It doesn't take a genius to note the correlation between Bo' Selecta!'s rubbery slur against Craig David and his continual battle to regain the credibility that he had when he debuted in 2000. Of course, other factors like his pseudo-playboy image, speculation about his relationships, losing out on a Brit Award and his dabblings in cheesy pop balladry have weighed in over the years - but not so heavily when you consider how R&B men like Daniel Bedingfield and Lemar have done the same thing, to less withering scorn.
Damage control came when the singer appeared on the show in 2003 for the last episode of Bo' Selecta! David relishes telling the story and his racy, occasionally staccato and nasally posh tone goes up a gear, as if he's been hoping to get it off his chest for a while.
"I was a bit dubious about appearing because I just thought he [Leigh Francis] was a bit of a prick - pardon my French - but I thought, 'OK, I'll roll with it', because everyone was saying that this would be the right way to bounce from it.
"He came over to me, really sheepish. I just told him, 'I think you're an absolute fool'." He smiles. "Then he sort of said, 'Well, I apologise for the negative attention you've had around the whole thing'." I went: 'No, you're trying to be two-faced about the whole thing, because your show is continuing; I'm still the butt of the joke. What are you apologising for? Furthermore, if I can give you any words of advice, it's that if you really wanted to become a respected comedian, take a leaf out of the book of someone like Ricky Gervais... or like the Billy Connollys and the Eddie Izzards and the Russell Brands and the Peter Kays. I slammed him. He had nowhere to go."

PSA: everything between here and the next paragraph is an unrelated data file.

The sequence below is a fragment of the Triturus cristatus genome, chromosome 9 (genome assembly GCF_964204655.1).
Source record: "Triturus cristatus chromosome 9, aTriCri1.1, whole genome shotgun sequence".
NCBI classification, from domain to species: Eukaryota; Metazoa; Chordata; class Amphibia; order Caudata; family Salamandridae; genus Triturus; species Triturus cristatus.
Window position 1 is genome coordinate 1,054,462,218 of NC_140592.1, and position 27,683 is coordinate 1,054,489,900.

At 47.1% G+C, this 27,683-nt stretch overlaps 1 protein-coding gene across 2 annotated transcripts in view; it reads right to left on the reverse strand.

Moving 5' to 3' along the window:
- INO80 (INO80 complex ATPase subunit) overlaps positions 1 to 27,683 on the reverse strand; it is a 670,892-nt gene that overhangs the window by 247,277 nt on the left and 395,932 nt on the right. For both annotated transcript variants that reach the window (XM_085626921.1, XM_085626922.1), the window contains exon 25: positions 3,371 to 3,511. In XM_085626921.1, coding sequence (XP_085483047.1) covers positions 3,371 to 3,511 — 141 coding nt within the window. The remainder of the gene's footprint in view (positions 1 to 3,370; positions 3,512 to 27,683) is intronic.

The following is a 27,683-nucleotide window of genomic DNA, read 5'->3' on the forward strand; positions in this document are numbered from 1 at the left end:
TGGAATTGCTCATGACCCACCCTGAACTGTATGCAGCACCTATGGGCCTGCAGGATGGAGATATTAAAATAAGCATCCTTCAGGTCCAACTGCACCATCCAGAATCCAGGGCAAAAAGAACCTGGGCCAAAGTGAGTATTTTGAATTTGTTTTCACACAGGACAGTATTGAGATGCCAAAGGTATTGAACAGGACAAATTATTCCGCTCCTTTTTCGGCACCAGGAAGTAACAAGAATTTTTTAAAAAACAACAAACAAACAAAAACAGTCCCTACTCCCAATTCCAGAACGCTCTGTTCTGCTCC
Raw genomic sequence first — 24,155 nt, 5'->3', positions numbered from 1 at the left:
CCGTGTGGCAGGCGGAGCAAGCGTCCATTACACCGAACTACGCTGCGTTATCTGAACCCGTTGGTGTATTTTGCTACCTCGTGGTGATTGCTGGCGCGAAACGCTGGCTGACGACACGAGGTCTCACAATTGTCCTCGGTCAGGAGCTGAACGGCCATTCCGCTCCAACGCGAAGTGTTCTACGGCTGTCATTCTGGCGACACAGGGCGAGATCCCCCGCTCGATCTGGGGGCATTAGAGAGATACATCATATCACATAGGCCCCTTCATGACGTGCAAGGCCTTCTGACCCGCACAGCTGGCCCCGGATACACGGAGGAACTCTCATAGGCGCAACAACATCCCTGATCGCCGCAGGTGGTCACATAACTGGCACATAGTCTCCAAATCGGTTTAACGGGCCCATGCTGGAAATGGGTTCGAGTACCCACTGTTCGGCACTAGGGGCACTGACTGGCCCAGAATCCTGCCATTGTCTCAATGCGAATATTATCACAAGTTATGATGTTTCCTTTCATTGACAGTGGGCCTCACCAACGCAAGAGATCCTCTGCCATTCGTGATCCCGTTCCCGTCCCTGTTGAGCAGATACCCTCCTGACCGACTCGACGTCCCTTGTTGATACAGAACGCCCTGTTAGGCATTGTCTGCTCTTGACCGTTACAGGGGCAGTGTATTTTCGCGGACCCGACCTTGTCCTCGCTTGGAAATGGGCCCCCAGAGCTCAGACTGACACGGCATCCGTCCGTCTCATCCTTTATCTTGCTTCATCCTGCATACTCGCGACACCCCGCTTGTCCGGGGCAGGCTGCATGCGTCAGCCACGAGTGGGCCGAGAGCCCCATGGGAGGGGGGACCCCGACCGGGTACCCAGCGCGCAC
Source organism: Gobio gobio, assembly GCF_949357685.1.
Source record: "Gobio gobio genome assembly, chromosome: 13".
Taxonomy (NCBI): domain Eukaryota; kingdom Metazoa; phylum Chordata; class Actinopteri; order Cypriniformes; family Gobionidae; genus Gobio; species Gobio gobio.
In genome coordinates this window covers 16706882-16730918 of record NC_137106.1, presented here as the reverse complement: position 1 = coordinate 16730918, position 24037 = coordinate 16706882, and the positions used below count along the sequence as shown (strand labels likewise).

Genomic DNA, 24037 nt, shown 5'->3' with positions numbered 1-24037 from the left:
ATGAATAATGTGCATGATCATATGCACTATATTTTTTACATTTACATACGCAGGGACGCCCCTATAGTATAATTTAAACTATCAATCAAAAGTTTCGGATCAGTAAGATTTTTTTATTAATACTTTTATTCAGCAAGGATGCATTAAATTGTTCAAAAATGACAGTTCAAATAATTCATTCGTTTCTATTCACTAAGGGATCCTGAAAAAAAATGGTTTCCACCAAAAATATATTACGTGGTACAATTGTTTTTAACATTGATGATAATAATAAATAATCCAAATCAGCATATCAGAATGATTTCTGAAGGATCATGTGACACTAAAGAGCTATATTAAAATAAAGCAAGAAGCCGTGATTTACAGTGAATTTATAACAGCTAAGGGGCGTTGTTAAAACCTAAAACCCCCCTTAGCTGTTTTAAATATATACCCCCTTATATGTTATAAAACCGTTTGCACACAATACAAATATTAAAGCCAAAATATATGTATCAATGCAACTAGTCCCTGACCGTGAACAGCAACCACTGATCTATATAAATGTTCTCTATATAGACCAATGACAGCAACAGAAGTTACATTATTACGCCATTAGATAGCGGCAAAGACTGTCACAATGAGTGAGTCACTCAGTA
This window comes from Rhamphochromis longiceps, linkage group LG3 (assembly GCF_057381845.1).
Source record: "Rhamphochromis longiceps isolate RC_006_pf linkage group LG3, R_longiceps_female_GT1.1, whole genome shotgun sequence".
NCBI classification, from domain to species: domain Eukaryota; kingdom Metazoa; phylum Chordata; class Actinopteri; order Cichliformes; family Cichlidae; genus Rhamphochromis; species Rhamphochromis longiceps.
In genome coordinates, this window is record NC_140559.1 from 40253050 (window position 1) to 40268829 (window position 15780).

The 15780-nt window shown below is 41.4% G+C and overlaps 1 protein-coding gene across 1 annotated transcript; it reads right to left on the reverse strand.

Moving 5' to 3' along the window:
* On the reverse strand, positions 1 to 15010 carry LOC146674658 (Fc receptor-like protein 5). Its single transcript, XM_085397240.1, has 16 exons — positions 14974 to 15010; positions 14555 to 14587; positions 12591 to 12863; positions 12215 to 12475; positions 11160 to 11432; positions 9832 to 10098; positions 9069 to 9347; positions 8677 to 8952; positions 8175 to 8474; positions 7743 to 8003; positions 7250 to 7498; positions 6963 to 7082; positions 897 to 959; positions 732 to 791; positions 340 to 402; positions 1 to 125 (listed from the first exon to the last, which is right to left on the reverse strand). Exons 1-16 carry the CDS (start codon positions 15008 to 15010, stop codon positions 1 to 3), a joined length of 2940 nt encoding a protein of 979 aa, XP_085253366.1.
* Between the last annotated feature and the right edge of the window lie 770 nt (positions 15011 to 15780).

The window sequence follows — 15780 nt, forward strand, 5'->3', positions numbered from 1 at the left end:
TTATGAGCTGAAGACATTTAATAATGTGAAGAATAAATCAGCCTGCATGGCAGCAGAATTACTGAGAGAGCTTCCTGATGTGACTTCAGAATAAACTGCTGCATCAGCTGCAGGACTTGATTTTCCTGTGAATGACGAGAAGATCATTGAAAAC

David might have crossed that hurdle, but there's still the issue of record sales. His debut album, Born to Do It, sold a mighty 7.5 million copies, thanks to the lead singles "Fill Me In" and "Seven Days". But the follow-up, Slicker than Your Average, sold fewer, and by the time the third album, The Story Goes..., came around, he pushed less than two million records.
David is used to being questioned about those dwindling numbers. "When you have a lot of success and you get detached from something you originally started from, people feel like they're losing a bit of ownership of you. I've realised I can't be that 18-year-old that burst onto the scene."
For that reason, his new album, Trust Me, is his coming of age. Taking cues from Motown (he samples The Stylistics hit "You Are Everything" on "Kinda Girl for Me") as well as R&B, Latin, reggae and his trademark MC-ing, his fourth album has every intention of re-establishing him among the music-buying public.
Then there's the collaboration with the grime prince Kano, which he hopes will reconnect him with the urban community that he feels deserted him after he hit the mainstream.
"I think the one thing that I've found through the whole journey of my career - and it's been like a roller-coaster ride of ups and downs in a way - is that I've got to this album and I just wanted to make an album that I found represented my age."
In an office at his record label, David leans back on the leather couch, looking especially grown up - no more beanies, no more stencilled goatees. His build is broader, and he's hairless. He has also suddenly developed a penchant for wearing sunglasses - everywhere. But he realises that it's silly at times, and whips off his pair before the interview begins. He later jokes: "What is up with that, when people have got glasses on [in nightclubs]? It's dark, like proper, proper dark - but that's what I realised when I came on stage and performed with them on at Ronnie Scott's. I thought it was cool, really - then again, perhaps not."